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Letters from Lodi

An insightful and objective look at viticulture and winemaking from the Lodi
Appellation and the growers and vintners behind these crafts. Told from the
perspective of multi-award winning wine journalist, Randy Caparoso.

Randy Caparoso
 
November 21, 2022 | Randy Caparoso

Why Lodi's Cinsaut may be the single finest wine for Thanksgiving tables

Are you ready for a 100 millionth article on wines for Thanksgiving? We like to think ours is special because, well, we recommend Lodi-grown wines. Which tends to mean two different things:

1. Exceptional value, a byproduct of sourcing from the country's largest winegrowing region.

2. Fruit-forward qualities, which are byproducts of the region's steady Mediterranean climate and largely sandy loam soils (at least half of Lodi's grapes grown in alluvium laid down over thousands of years in the Mokelumne River watershed).

"Fruit-forward" gives any wine a huge leg up when it comes to Thanksgiving. Of course, we are talking mostly about the grand old tradition of turkey, stuffing, gravy, cranberry, buttery mashed potatoes and vegetable casseroles—the gustatory cacophony of foods, enjoyed with cherished family and friends, that we Americans look forward to each year.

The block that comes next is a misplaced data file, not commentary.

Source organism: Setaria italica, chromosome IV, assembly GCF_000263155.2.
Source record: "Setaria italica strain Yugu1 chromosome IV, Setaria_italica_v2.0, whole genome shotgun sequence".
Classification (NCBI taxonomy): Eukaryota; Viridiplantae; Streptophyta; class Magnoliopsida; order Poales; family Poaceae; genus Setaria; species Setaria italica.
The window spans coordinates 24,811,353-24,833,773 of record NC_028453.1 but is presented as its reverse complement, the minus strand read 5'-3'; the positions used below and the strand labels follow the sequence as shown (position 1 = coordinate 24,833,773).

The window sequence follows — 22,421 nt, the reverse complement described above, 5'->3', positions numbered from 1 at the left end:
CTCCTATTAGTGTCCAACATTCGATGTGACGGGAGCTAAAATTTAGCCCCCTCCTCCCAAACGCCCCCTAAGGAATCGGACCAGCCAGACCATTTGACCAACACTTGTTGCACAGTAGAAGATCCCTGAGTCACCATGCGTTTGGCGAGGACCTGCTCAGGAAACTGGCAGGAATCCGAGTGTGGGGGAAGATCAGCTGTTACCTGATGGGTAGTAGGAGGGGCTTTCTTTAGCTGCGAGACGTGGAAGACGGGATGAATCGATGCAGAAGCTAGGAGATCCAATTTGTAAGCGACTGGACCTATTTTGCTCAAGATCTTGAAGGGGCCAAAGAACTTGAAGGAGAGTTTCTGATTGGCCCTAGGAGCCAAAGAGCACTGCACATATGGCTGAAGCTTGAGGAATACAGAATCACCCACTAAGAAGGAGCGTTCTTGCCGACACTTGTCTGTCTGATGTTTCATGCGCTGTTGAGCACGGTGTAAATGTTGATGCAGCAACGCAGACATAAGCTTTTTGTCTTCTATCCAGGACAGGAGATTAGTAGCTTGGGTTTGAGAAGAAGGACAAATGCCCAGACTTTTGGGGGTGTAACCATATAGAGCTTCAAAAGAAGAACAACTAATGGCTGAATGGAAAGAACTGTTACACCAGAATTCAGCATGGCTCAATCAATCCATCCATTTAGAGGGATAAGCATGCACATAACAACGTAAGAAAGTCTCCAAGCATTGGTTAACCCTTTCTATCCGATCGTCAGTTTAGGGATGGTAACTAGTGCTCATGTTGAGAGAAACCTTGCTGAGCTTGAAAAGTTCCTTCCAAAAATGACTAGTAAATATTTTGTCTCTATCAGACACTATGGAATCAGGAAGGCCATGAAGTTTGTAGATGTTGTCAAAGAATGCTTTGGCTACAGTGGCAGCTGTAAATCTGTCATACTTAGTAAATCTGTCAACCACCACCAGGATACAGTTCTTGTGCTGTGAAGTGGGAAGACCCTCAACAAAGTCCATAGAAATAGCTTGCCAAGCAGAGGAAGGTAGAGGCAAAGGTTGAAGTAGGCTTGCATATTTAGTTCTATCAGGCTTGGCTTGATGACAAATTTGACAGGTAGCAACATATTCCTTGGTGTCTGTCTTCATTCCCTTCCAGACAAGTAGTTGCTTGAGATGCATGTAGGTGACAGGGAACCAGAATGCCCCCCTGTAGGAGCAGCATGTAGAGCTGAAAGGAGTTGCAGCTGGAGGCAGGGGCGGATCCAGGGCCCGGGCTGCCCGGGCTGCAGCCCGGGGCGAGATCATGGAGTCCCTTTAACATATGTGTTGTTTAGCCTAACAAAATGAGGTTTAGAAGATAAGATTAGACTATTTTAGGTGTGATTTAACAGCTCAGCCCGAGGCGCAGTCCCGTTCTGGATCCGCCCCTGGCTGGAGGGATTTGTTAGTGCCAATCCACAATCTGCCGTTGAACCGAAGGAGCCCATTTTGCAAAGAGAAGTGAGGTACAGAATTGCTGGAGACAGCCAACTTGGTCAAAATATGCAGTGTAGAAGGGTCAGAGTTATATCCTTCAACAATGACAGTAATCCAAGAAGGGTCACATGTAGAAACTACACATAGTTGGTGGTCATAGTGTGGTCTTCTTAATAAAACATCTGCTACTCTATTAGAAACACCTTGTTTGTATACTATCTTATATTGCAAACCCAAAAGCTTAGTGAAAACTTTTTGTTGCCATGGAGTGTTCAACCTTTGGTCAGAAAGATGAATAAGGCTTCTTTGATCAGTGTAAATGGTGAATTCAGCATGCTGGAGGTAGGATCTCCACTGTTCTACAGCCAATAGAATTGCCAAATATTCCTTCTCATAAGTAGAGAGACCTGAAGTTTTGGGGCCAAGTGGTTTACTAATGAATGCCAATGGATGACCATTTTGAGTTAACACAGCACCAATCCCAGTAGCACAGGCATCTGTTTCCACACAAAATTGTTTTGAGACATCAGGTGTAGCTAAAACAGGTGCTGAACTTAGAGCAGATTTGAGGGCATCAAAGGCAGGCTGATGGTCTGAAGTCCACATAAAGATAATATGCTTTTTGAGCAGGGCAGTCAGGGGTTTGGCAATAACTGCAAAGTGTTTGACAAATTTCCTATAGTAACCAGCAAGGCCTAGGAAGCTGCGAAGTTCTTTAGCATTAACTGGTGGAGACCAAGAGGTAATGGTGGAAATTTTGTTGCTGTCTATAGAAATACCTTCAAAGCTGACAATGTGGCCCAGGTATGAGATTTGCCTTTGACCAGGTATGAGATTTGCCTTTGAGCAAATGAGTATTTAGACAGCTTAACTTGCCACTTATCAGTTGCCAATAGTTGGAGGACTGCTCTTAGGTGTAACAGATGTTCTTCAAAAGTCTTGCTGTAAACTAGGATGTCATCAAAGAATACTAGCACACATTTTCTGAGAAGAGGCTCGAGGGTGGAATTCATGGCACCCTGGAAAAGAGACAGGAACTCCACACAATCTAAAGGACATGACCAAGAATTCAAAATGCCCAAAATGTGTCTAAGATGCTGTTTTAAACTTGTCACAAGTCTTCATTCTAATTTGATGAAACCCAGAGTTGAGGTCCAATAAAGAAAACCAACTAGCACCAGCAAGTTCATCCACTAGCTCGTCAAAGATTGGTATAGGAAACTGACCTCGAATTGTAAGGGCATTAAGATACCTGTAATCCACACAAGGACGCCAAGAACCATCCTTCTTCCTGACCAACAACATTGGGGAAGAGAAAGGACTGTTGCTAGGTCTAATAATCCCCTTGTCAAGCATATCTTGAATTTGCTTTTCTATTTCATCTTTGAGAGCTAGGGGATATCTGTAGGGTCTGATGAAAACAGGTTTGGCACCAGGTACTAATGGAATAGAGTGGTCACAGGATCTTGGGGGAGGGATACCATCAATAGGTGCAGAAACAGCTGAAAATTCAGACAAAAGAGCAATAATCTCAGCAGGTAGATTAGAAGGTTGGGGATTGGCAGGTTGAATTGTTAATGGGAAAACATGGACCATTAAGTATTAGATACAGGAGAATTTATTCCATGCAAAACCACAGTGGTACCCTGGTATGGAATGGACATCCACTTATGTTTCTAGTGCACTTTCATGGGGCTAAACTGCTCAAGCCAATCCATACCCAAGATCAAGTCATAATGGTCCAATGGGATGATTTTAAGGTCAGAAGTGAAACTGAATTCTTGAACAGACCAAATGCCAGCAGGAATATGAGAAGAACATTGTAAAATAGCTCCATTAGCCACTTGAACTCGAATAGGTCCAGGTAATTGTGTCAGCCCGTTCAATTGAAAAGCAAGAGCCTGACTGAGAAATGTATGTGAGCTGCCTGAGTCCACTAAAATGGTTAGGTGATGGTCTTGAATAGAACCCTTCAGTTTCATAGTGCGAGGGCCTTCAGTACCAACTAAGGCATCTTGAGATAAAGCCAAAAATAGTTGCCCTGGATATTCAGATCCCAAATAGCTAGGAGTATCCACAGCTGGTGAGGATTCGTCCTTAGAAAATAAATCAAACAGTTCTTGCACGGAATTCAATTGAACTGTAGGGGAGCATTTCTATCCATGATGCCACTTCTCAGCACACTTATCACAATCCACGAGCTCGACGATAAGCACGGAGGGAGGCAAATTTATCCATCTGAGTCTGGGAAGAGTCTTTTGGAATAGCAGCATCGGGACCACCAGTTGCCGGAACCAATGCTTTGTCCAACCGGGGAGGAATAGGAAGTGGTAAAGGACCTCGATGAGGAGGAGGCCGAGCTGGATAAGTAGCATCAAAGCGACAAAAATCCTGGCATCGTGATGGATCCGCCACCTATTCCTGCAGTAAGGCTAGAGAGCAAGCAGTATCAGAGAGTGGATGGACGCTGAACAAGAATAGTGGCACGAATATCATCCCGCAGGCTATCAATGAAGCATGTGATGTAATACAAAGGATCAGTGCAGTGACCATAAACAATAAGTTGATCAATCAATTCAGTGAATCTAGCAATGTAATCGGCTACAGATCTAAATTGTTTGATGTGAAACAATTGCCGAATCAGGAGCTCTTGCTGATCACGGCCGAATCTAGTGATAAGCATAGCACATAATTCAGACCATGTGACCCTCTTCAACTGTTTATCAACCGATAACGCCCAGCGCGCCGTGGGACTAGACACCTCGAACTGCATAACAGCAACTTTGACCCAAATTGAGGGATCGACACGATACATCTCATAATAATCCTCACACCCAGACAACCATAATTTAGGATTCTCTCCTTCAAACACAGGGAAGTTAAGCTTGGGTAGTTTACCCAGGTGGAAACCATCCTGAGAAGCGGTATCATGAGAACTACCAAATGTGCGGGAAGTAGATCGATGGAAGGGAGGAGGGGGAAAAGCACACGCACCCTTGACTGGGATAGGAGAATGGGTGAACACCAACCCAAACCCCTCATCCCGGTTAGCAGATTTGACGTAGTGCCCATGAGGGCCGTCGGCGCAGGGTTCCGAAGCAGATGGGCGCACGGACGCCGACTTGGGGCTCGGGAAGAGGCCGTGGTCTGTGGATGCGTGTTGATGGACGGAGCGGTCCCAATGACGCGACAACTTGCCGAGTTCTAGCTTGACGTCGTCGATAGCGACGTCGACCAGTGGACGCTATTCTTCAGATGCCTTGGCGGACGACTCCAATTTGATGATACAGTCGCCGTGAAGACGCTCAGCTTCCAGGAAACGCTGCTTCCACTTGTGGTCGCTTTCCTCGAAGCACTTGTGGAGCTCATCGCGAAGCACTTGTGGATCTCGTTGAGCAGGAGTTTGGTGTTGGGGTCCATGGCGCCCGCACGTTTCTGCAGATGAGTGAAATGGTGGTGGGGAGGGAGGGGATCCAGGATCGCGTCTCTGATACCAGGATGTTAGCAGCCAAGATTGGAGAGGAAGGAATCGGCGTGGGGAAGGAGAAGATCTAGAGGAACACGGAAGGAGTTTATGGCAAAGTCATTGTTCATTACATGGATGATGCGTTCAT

Of course, for many of us Thanksgiving is also about sweet-salty baked ham, seasonal crab, roast beef or lamb or even imaginative salads or tofurky—whatever floats your boat.

Which means the ideal wines always tend to be wines that are either round or light, and also aromatic and flavorful with fruit qualities.

Beaujolais from France, for instance, is often cited as the best red wine for Thanksgiving dishes. Why? Because these are light, fruity red wines that you can practically drink like water. Sounds good to me!

Well, Beaujolais is in France and is made from a grape called Gamay noir, which is virtually nonexistent in California (you can find some delicious Gamay reds in Oregon and British Columbia).

Turley Wine Cellars' Tegan Passalacqua (left) with Bechthold Vineyard Cinsaut harvest.

In Lodi, however, we have the classic Southern French grape known as Cinsaut. It was Turley Wine Cellars winemaker Tegan Passalacqua whom I first heard quip, "Cinsaut reminds me of cru Beaujolais"—that is, a red wine that resembles wines coming from the Beaujolais region's finest villages; which, while round and fruity like typical Beaujolais, are also a little deeper in flavor than typical Beaujolais.

No doubt, Cinsaut in Lodi reminds Passalacqua of higher quality Beaujolais because here in Lodi's high vigor soils the vine produces fruit as large and plump as table grapes, which results in pillowy soft tannin reds. The aromas of flavors of Cinsaut in Lodi, however, go far, far beyond even the finest Beaujolais: redolent of fruit suggesting strawberry, cherry or raspberry, rhubarb, occasionally pomegranate or cranberry, and almost always, pungent kitchen spice aromas (clove, black pepper, cardomom, occasionally mace or cinnamon).